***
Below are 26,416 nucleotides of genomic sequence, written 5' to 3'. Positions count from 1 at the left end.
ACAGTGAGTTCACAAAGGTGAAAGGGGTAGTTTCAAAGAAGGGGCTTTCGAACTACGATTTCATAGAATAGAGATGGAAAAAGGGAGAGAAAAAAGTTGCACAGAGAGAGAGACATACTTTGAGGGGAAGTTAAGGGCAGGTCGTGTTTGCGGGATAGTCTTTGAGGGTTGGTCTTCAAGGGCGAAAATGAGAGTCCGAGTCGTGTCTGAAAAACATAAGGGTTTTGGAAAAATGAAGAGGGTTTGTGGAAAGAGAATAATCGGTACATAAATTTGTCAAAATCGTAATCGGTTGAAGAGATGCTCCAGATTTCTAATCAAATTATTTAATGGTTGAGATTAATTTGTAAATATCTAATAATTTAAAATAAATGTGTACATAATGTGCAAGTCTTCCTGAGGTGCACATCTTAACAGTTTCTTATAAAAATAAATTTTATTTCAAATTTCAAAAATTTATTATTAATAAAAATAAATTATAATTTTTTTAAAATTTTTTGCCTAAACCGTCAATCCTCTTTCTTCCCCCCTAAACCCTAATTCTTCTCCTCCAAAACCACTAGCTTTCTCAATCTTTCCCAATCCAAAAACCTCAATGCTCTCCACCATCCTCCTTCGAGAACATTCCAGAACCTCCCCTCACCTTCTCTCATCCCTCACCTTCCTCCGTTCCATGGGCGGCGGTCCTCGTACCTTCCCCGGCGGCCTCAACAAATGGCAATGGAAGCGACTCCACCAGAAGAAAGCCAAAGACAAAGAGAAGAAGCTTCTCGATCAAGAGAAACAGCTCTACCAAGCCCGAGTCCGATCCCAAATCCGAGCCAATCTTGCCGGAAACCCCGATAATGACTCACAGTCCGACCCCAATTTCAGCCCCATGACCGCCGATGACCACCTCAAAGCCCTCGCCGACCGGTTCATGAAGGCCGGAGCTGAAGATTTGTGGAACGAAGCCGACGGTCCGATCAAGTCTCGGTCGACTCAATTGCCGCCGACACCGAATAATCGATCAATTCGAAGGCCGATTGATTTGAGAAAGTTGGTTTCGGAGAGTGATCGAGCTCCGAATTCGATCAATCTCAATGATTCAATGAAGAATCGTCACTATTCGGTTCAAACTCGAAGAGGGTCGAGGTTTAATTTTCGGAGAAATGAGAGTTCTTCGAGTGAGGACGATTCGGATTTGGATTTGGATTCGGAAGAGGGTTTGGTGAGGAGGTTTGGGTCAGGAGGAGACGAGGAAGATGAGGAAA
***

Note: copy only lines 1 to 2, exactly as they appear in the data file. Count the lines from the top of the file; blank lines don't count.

Below are 26,416 nucleotides of genomic sequence, written 5' to 3'. Positions count from 1 at the left end.
ACAGTGAGTTCACAAAGGTGAAAGGGGTAGTTTCAAAGAAGGGGCTTTCGAACTACGATTTCATAGAATAGAGATGGAAAAAGGGAGAGAAAAAAGTTGCACAGAGAGAGAGACATACTTTGAGGGGAAGTTAAGGGCAGGTCGTGTTTGCGGGATAGTCTTTGAGGGTTGGTCTTCAAGGGCGAAAATGAGAGTCCGAGTCGTGTCTGAAAAACATAAGGGTTTTGGAAAAATGAAGAGGGTTTGTGGAAAGAGAATAATCGGTACATAAATTTGTCAAAATCGTAATCGGTTGAAGAGATGCTCCAGATTTCTAATCAAATTATTTAATGGTTGAGATTAATTTGTAAATATCTAATAATTTAAAATAAATGTGTACATAATGTGCAAGTCTTCCTGAGGTGCACATCTTAACAGTTTCTTATAAAAATAAATTTTATTTCAAATTTCAAAAATTTATTATTAATAAAAATAAATTATAATTTTTTTAAAATTTTTTGCCTAAACCGTCAATCCTCTTTCTTCCCCCCTAAACCCTAATTCTTCTCCTCCAAAACCACTAGCTTTCTCAATCTTTCCCAATCCAAAAACCTCAATGCTCTCCACCATCCTCCTTCGAGAACATTCCAGAACCTCCCCTCACCTTCTCTCATCCCTCACCTTCCTCCGTTCCATGGGCGGCGGTCCTCGTACCTTCCCCGGCGGCCTCAACAAATGGCAATGGAAGCGACTCCACCAGAAGAAAGCCAAAGACAAAGAGAAGAAGCTTCTCGATCAAGAGAAACAGCTCTACCAAGCCCGAGTCCGATCCCAAATCCGAGCCAATCTTGCCGGAAACCCCGATAATGACTCACAGTCCGACCCCAATTTCAGCCCCATGACCGCCGATGACCACCTCAAAGCCCTCGCCGACCGGTTCATGAAGGCCGGAGCTGAAGATTTGTGGAACGAAGCCGACGGTCCGATCAAGTCTCGGTCGACTCAATTGCCGCCGACACCGAATAATCGATCAATTCGAAGGCCGATTGATTTGAGAAAGTTGGTTTCGGAGAGTGATCGAGCTCCGAATTCGATCAATCTCAATGATTCAATGAAGAATCGTCACTATTCGGTTCAAACTCGAAGAGGGTCGAGGTTTAATTTTCGGAGAAATGAGAGTTCTTCGAGTGAGGACGATTCGGATTTGGATTTGGATTCGGAAGAGGGTTTGGTGAGGAGGTTTGGGTCAGGAGGAGACGAGGAAGATGAGGAAA